Monday Media Study: Lad-mag lip service
Media commentator, author and Collective Shout co-founder Melinda Tankard Reist and I had a DM marathon this morning. We often do. Since meeting Melinda last year, we've become regular online sparring partners; she thinks I'm soft, I think she's too hard-line. But we generally respect each other's opinions. What's more, she has research to back up her opinions. Piles of it. And books. And co-collaborators, such as Clive Hamilton, University of NSW academic Nina Funnell and her fellow Collective Shouters.
On her blog, she writes about "issues affecting women and girls, from body image, to eating disorders, to harmful cultural and media messages, to the objectification of women and sexualisation of girls in the media and popular culture... the global subordination of women, the worldwide trade in their bodies, about the sister industries of prostitution and pornography".
She is always firm in her viewpoints; unwavering in her mission. And she attracts more than her fair share of haters for her boldness. But it's a boldness I believe is needed to counteract the sheer volume of opposing messages being fed into the pop-culture and media mainstream, causing a general apathy around issues such as premature sexualisation of both young girls and boys, which has been shown to lead to a plethora of problems linked to negative self-image.
Mission Australia's latest survey results show just how much of a problem that is becoming, as did the front page of the Gold Coast Bulletin on Saturday, which headlined a story linking steroid use and violence to male body image issues.
This blog is different; both friend and foe to media, it aims to celebrate practises and content that enhance and benefit the lives of women, while asking questions about accepted practises and providing a general overview of what's happening on the "glossy beat".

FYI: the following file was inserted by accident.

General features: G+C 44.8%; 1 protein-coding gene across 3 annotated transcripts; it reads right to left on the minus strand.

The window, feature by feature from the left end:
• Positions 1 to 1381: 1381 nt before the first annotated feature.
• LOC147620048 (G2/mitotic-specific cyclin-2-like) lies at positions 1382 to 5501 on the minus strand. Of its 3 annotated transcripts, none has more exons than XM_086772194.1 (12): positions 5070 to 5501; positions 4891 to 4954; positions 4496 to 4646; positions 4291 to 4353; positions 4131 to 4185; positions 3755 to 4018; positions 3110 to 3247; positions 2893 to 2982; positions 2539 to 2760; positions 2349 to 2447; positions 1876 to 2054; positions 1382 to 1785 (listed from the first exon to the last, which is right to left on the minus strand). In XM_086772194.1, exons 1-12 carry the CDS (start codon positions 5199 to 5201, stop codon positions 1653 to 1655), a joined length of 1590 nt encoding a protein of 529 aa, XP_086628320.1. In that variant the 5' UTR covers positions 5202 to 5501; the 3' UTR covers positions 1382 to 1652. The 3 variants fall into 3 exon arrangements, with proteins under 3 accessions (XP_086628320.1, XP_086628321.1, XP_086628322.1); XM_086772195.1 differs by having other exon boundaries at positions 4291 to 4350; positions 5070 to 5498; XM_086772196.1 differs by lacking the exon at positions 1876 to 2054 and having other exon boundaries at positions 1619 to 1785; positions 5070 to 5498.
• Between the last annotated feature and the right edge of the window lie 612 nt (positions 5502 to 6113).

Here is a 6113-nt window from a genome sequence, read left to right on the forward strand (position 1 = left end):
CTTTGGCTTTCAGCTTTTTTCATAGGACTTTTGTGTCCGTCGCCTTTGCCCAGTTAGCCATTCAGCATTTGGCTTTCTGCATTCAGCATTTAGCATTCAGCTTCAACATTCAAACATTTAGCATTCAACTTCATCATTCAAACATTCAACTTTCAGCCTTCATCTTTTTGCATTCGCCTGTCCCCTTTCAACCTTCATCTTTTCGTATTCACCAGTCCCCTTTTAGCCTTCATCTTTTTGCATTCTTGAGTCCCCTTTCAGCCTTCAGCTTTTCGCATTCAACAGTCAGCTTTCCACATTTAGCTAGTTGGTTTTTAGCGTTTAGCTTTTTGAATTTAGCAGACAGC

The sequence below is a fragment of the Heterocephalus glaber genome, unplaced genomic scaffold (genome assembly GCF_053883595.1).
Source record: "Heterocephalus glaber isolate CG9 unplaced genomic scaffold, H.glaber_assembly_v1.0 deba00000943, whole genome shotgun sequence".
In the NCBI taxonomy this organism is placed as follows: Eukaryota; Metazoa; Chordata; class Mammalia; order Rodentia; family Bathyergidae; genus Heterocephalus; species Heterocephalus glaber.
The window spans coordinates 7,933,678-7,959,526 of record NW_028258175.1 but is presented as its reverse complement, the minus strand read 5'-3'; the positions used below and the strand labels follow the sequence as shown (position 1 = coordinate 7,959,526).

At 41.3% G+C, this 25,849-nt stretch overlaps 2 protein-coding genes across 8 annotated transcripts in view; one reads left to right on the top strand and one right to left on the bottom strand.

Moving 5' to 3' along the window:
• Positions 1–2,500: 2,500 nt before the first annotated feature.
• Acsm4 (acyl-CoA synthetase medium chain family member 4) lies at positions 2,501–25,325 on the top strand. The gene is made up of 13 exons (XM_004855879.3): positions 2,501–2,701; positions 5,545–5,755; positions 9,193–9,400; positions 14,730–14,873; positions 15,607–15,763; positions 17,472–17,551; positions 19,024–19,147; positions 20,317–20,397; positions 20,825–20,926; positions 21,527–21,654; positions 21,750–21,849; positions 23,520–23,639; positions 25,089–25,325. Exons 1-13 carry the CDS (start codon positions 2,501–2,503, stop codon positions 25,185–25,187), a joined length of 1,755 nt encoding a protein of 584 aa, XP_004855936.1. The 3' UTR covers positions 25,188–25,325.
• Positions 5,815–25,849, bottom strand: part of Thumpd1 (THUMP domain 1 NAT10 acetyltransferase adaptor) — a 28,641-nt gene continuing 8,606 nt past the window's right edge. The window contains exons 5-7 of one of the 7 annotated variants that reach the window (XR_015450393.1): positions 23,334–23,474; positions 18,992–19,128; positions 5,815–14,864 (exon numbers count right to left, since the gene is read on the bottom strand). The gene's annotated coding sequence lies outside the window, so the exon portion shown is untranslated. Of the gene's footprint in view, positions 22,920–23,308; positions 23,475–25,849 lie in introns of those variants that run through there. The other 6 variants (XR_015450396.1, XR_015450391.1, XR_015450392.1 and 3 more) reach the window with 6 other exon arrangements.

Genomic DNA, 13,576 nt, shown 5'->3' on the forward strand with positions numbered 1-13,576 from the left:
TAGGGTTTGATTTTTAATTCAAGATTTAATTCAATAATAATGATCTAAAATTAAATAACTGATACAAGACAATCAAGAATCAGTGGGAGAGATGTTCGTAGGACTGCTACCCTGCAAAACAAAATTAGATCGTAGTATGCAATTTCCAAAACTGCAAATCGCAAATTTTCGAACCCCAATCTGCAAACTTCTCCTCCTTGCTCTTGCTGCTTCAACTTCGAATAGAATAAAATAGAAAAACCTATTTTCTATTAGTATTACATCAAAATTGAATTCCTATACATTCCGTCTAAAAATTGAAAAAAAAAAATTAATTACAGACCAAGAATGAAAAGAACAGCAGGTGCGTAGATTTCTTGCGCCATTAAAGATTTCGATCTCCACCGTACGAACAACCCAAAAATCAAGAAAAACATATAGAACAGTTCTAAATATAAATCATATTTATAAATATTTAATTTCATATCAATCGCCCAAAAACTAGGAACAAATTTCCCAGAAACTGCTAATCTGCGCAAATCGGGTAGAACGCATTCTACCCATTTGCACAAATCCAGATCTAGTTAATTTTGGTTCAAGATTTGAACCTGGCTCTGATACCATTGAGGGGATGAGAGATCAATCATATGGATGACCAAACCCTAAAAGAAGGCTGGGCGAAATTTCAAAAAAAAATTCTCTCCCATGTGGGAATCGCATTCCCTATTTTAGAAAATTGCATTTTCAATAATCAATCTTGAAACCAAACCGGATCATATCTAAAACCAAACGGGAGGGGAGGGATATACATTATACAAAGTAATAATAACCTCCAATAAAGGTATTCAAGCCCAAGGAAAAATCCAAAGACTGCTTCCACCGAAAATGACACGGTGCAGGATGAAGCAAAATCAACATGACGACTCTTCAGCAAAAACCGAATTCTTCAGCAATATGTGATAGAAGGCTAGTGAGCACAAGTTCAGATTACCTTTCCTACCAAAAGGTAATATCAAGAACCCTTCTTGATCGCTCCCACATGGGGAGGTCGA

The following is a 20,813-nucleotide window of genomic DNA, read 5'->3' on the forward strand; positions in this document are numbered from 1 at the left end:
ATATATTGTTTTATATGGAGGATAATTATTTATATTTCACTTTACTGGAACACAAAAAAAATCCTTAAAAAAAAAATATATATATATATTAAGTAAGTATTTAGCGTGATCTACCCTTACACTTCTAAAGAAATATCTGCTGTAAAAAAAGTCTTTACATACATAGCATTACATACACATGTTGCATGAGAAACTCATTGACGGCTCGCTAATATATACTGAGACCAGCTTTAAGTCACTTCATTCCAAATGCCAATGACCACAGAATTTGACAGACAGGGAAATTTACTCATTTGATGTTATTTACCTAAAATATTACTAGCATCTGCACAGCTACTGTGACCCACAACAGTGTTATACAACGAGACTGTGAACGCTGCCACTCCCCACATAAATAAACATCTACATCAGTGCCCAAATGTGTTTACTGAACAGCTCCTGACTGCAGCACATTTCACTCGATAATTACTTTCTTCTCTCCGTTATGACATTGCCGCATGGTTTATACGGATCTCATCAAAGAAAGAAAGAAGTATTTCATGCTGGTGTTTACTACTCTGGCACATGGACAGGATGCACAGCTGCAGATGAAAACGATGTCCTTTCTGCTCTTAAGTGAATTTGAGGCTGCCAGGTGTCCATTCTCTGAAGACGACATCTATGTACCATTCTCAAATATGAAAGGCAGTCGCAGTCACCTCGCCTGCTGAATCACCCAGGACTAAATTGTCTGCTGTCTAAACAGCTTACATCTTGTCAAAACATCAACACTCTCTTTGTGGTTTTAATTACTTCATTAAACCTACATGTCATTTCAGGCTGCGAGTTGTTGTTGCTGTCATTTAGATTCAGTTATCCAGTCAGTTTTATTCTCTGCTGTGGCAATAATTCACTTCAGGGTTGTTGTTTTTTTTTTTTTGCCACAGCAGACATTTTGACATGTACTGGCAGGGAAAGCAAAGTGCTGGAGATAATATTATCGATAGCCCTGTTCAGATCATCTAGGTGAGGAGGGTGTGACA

Often I edit by omission, choosing to ignore things that I don't think are worthy of discussing or polluting the blog space. Sometimes I feel indignant, most often as the result of a cumulative effect of media transgressions, a personal, God-led conviction or general disenchantment with the world (woe!), and am led to write something more vitriolic than usual. I'm very wary of being a puppet for anyone's cause unless I feel a strong personal affiliation with it.
In Philippians, Paul encourages Christians to think only on "whatever is true, whatever is noble, whatever is right, whatever is pure, whatever is lovely, whatever is admirable... excellent or praiseworthy."
Unfortunately, that often leaves slim pickings. So imagine my excitement when a publication that usually disappoints does something to pique my particular Christian/feminist/media interests and middle-brow art/fashion/political/humour sensibility. I simply have to share it!
Hence the tweet "Have to give one to Zoo mag this week for Brendan Fevola Un-Australian of the Year commentary". Posted prior to actually reading the feature (later shilling out $4.40 for the privilege) off the back of an SBS news report. "Hurrah!", was my first thought, "Zoo is actually shaming a fella for his transgressions against the female sex!".